What I have learned about climate control in a dwelling falls into three categories: heating, cooling, and humidity control.
Heating keeps a house warm during cold weather. A few old houses may still be heated by fireplaces, wood stoves, or propane heaters like the Warm Morning heater. Other houses may have a furnace that takes advantage of passive heat flow. In these furnaces, a tube goes up from the furnace (in the basement) to each register in the house. The warm air created in the furnace naturally drifts upward.
By far the three most common kinds of heating at this time, though, are radiators, baseboard heaters, and forced-air furnaces.
A radiator is a metal device filled with water and connected to a boiler. When you turn the heat on the boiler heats the water and the hot water circulates through the radiator, which then radiates heat into the room. Old radiators are bulky. New radiators have low profiles and in new bathrooms, are often replaced by heated towel racks tied into the boiler, which sounds like a nice luxury. The drawbacks to radiators are that you need to keep them away from furnishings or the heat will affect the furniture over time (and they will radiate less efficiently), that they can get air in the water lines which creates a noisy creaking sometimes called “air hammer”, that once water has gotten in the lines the only way to fix the problem is to drain the whole system and fill it up again, which is an involved process that many landlords are reluctant to undergo just to remove a noise problem for their tenants, and that radiators do not circulate air inside the house. Radiators are often old installations in buildings and not necessarily tied in to a thermostat; many people find that even those that are, are almost impossible to control. I lived with radiators in a college dormitory and the only way to be comfortable when the heat was turned on was to keep a window open too.
Baseboard heaters are electric heating units installed along the baseboards of a room. They were more common in the middle of the twentieth century than they are now, though there are places where they are still common in new houses. Like radiators they provide radiant heat that is in theory silent–though older metal units often creak as they heat up and cool down (like a forced-air furnace, baseboard heaters are tied to a thermostat and will heat up and cool down intermittently). Also like radiators they need to be kept away from furnishings, and they do not circulate air inside a house.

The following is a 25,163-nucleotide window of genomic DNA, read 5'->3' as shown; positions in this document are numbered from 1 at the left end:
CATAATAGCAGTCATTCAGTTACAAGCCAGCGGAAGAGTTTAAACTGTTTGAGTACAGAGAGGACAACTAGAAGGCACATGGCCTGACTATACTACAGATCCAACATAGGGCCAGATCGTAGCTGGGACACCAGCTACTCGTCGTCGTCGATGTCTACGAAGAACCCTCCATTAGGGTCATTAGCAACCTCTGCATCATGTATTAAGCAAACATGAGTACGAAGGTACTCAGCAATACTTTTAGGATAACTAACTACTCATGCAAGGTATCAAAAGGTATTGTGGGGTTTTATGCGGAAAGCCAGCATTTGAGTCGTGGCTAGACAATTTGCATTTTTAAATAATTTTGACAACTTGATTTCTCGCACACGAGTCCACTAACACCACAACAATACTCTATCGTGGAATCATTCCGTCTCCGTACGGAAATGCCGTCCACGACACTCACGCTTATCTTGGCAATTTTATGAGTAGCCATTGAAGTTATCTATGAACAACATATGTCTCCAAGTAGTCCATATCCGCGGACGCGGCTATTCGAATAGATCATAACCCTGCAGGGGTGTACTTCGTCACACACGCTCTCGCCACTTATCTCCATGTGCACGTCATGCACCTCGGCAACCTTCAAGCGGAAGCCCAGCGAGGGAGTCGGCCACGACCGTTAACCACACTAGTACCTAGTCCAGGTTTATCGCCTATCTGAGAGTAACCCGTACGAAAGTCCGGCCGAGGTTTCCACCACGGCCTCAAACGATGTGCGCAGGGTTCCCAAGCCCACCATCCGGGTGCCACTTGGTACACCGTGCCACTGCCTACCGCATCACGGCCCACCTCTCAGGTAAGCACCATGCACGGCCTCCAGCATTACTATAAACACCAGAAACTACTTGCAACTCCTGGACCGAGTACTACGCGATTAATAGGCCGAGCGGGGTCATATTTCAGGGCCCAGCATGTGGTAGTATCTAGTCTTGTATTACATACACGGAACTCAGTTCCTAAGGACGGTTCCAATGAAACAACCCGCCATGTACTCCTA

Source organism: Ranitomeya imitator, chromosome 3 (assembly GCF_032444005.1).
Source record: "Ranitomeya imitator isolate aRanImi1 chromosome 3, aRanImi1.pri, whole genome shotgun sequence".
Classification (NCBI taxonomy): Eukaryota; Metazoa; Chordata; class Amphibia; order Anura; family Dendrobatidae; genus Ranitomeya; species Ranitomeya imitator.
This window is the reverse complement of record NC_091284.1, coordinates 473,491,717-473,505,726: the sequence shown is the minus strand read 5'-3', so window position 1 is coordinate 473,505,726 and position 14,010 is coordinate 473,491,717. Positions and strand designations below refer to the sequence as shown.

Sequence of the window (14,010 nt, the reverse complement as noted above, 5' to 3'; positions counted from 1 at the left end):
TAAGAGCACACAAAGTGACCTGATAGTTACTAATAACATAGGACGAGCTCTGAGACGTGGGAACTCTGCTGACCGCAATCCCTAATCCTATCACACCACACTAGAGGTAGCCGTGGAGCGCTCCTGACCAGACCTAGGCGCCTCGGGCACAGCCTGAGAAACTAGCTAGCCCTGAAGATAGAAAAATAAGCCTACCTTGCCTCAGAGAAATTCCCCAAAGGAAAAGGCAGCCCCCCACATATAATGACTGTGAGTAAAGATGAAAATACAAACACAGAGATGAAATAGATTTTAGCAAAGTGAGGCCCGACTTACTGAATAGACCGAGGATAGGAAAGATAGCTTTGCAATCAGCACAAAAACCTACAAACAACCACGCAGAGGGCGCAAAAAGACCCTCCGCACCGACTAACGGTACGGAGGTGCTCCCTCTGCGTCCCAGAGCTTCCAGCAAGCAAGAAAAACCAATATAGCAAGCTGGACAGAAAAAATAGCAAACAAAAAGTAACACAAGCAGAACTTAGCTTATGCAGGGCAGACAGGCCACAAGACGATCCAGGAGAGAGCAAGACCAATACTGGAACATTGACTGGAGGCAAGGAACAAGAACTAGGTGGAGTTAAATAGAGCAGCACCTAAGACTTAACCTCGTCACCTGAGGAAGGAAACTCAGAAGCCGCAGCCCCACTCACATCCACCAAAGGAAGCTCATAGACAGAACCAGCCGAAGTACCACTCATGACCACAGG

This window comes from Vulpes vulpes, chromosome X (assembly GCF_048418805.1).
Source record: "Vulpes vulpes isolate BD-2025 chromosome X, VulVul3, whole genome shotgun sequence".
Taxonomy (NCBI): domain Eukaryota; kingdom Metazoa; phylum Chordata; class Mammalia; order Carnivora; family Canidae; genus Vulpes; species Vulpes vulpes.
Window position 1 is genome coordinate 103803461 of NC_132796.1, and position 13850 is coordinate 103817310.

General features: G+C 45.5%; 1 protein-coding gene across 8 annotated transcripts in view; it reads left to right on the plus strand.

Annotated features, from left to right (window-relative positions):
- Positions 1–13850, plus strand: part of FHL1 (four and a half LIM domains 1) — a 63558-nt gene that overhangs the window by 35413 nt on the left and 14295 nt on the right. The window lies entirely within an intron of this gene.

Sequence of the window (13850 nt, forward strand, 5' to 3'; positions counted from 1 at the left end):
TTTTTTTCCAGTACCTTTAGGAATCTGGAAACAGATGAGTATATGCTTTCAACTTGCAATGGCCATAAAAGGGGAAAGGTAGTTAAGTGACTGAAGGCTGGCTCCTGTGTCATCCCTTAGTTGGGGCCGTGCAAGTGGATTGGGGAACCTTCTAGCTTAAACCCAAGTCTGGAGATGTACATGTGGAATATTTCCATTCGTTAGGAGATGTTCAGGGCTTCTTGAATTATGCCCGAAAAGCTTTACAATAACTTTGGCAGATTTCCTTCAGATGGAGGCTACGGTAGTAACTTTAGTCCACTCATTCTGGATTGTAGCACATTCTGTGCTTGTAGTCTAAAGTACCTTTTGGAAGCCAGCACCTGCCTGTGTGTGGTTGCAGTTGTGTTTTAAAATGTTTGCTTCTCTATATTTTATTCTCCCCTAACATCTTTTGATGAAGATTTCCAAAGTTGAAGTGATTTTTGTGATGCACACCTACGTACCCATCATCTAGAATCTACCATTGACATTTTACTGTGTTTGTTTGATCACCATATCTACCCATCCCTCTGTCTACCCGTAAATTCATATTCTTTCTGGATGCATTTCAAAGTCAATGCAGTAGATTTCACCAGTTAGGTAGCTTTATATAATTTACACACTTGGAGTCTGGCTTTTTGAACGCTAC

Forced-air furnaces are the most common kind of heat where I live. In this system a gas or electric furnace is tied to a thermostat, and will periodically fire up, heat and blow air through ductwork and out of registers in the rooms, and turn itself off when the house has warmed up a degree or two. Other than keeping registers uncovered, you do not need to worry about their effect on furnishings. They circulate air inside a house, helping to keep humidity levels steady throughout the house. These furnaces are always noisy while they are turned on, so having a furnace tucked away in a basement or garage instead of, say, in a hallway closet, is an advantage. Forced air furnaces come in a range of efficiencies, with more efficient furnaces costing less to use. The drawback of more efficient furnaces is that they have more parts, and more parts means they are more likely to break. If you have a high-efficiency furnace you are going to wish you had access to someone who knows a few basics about how to twiddle their parts to keep them going–or you will learn yourself. Forced air furnaces all have air filters somewhere inside them. These filters take dust and pollen out of the air before blowing it around your house. It is extremely important to keep these filters clean; as Mike Holmes says, they are the lungs of your house, and if the house’s lungs don’t clean the air, yours will.